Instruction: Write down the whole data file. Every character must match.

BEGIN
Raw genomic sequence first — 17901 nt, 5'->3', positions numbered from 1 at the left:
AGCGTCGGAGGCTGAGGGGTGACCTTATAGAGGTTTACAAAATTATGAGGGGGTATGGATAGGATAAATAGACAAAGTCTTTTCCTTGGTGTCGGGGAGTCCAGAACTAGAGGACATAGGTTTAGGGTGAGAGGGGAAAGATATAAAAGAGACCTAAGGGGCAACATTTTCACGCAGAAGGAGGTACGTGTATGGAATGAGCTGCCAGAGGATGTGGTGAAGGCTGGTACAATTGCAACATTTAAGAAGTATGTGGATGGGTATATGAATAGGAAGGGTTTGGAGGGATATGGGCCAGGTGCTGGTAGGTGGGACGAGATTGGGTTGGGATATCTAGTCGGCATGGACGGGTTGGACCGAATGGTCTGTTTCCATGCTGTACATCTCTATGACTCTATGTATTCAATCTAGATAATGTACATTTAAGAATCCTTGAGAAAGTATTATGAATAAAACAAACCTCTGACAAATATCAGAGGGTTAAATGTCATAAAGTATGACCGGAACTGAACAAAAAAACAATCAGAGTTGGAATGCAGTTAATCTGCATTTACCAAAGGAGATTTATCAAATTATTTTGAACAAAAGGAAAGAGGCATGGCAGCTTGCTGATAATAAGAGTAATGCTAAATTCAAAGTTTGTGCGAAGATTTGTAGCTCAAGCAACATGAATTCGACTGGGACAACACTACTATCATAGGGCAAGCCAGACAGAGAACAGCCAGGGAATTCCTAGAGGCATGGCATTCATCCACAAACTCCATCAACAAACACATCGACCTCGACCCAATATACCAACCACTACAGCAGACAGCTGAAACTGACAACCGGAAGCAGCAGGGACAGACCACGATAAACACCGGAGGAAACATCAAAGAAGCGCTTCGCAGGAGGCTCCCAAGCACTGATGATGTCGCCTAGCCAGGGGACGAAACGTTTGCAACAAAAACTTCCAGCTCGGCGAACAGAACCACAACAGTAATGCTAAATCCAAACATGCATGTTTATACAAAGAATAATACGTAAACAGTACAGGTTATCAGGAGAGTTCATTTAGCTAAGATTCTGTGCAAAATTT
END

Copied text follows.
Raw genomic sequence first — 17901 nt, 5'->3', positions numbered from 1 at the left:
AGCGTCGGAGGCTGAGGGGTGACCTTATAGAGGTTTACAAAATTATGAGGGGGTATGGATAGGATAAATAGACAAAGTCTTTTCCTTGGTGTCGGGGAGTCCAGAACTAGAGGACATAGGTTTAGGGTGAGAGGGGAAAGATATAAAAGAGACCTAAGGGGCAACATTTTCACGCAGAAGGAGGTACGTGTATGGAATGAGCTGCCAGAGGATGTGGTGAAGGCTGGTACAATTGCAACATTTAAGAAGTATGTGGATGGGTATATGAATAGGAAGGGTTTGGAGGGATATGGGCCAGGTGCTGGTAGGTGGGACGAGATTGGGTTGGGATATCTAGTCGGCATGGACGGGTTGGACCGAATGGTCTGTTTCCATGCTGTACATCTCTATGACTCTATGTATTCAATCTAGATAATGTACATTTAAGAATCCTTGAGAAAGTATTATGAATAAAACAAACCTCTGACAAATATCAGAGGGTTAAATGTCATAAAGTATGACCGGAACTGAACAAAAAAACAATCAGAGTTGGAATGCAGTTAATCTGCATTTACCAAAGGAGATTTATCAAATTATTTTGAACAAAAGGAAAGAGGCATGGCAGCTTGCTGATAATAAGAGTAATGCTAAATTCAAAGTTTGTGCGAAGATTTGTAGCTCAAGCAACATGAATTCGACTGGGACAACACTACTATCATAGGGCAAGCCAGACAGAGAACAGCCAGGGAATTCCTAGAGGCATGGCATTCATCCACAAACTCCATCAACAAACACATCGACCTCGACCCAATATACCAACCACTACAGCAGACAGCTGAAACTGACAACCGGAAGCAGCAGGGACAGACCACGATAAACACCGGAGGAAACATCAAAGAAGCGCTTCGCAGGAGGCTCCCAAGCACTGATGATGTCGCCTAGCCAGGGGACGAAACGTTTGCAACAAAAACTTCCAGCTCGGCGAACAGAACCACAACAGTAATGCTAAATCCAAACATGCATGTTTATACAAAGAATAATACGTAAACAGTACAGGTTATCAGGAGAGTTCATTTAGCTAAGATTCTGTGCAAAATTT